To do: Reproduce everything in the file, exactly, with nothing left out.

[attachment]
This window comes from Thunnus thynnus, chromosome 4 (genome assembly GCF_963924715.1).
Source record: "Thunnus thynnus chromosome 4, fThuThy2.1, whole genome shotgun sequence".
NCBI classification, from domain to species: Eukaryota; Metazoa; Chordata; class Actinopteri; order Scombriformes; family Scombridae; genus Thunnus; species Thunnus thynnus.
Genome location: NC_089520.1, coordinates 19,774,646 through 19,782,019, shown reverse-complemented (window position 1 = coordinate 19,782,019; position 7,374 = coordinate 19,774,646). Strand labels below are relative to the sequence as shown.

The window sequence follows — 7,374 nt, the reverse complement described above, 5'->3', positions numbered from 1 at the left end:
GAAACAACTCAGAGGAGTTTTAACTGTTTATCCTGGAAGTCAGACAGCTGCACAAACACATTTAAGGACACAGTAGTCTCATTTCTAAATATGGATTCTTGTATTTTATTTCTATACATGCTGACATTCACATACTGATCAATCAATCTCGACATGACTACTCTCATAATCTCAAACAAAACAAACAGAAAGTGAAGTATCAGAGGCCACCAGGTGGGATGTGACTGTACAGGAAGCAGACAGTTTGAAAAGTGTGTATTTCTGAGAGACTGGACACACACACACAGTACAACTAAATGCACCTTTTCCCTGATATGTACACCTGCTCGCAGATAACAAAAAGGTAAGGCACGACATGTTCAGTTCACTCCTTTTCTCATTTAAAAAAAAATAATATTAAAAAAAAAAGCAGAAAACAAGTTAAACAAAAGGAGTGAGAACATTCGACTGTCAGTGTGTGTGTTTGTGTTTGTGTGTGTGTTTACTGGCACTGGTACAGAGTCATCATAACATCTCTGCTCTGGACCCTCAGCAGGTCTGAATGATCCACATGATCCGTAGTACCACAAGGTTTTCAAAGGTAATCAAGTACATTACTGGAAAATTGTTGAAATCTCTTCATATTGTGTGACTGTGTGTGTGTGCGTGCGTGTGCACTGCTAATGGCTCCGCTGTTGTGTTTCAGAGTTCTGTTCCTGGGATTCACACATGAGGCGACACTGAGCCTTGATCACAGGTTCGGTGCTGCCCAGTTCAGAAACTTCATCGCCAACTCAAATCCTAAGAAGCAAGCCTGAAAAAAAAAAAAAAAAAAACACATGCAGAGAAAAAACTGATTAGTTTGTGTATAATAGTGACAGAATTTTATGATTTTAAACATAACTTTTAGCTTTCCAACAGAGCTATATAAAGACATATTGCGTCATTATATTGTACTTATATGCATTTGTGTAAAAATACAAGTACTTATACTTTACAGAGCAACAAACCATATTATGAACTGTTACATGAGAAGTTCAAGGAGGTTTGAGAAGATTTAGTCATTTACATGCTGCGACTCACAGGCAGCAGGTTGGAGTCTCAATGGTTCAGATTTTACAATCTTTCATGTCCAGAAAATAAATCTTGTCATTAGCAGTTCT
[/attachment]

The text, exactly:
This window comes from Thunnus thynnus, chromosome 4 (genome assembly GCF_963924715.1).
Source record: "Thunnus thynnus chromosome 4, fThuThy2.1, whole genome shotgun sequence".
NCBI classification, from domain to species: Eukaryota; Metazoa; Chordata; class Actinopteri; order Scombriformes; family Scombridae; genus Thunnus; species Thunnus thynnus.
Genome location: NC_089520.1, coordinates 19,774,646 through 19,782,019, shown reverse-complemented (window position 1 = coordinate 19,782,019; position 7,374 = coordinate 19,774,646). Strand labels below are relative to the sequence as shown.

The window sequence follows — 7,374 nt, the reverse complement described above, 5'->3', positions numbered from 1 at the left end:
GAAACAACTCAGAGGAGTTTTAACTGTTTATCCTGGAAGTCAGACAGCTGCACAAACACATTTAAGGACACAGTAGTCTCATTTCTAAATATGGATTCTTGTATTTTATTTCTATACATGCTGACATTCACATACTGATCAATCAATCTCGACATGACTACTCTCATAATCTCAAACAAAACAAACAGAAAGTGAAGTATCAGAGGCCACCAGGTGGGATGTGACTGTACAGGAAGCAGACAGTTTGAAAAGTGTGTATTTCTGAGAGACTGGACACACACACACAGTACAACTAAATGCACCTTTTCCCTGATATGTACACCTGCTCGCAGATAACAAAAAGGTAAGGCACGACATGTTCAGTTCACTCCTTTTCTCATTTAAAAAAAAATAATATTAAAAAAAAAAGCAGAAAACAAGTTAAACAAAAGGAGTGAGAACATTCGACTGTCAGTGTGTGTGTTTGTGTTTGTGTGTGTGTTTACTGGCACTGGTACAGAGTCATCATAACATCTCTGCTCTGGACCCTCAGCAGGTCTGAATGATCCACATGATCCGTAGTACCACAAGGTTTTCAAAGGTAATCAAGTACATTACTGGAAAATTGTTGAAATCTCTTCATATTGTGTGACTGTGTGTGTGTGCGTGCGTGTGCACTGCTAATGGCTCCGCTGTTGTGTTTCAGAGTTCTGTTCCTGGGATTCACACATGAGGCGACACTGAGCCTTGATCACAGGTTCGGTGCTGCCCAGTTCAGAAACTTCATCGCCAACTCAAATCCTAAGAAGCAAGCCTGAAAAAAAAAAAAAAAAAAACACATGCAGAGAAAAAACTGATTAGTTTGTGTATAATAGTGACAGAATTTTATGATTTTAAACATAACTTTTAGCTTTCCAACAGAGCTATATAAAGACATATTGCGTCATTATATTGTACTTATATGCATTTGTGTAAAAATACAAGTACTTATACTTTACAGAGCAACAAACCATATTATGAACTGTTACATGAGAAGTTCAAGGAGGTTTGAGAAGATTTAGTCATTTACATGCTGCGACTCACAGGCAGCAGGTTGGAGTCTCAATGGTTCAGATTTTACAATCTTTCATGTCCAGAAAATAAATCTTGTCATTAGCAGTTCT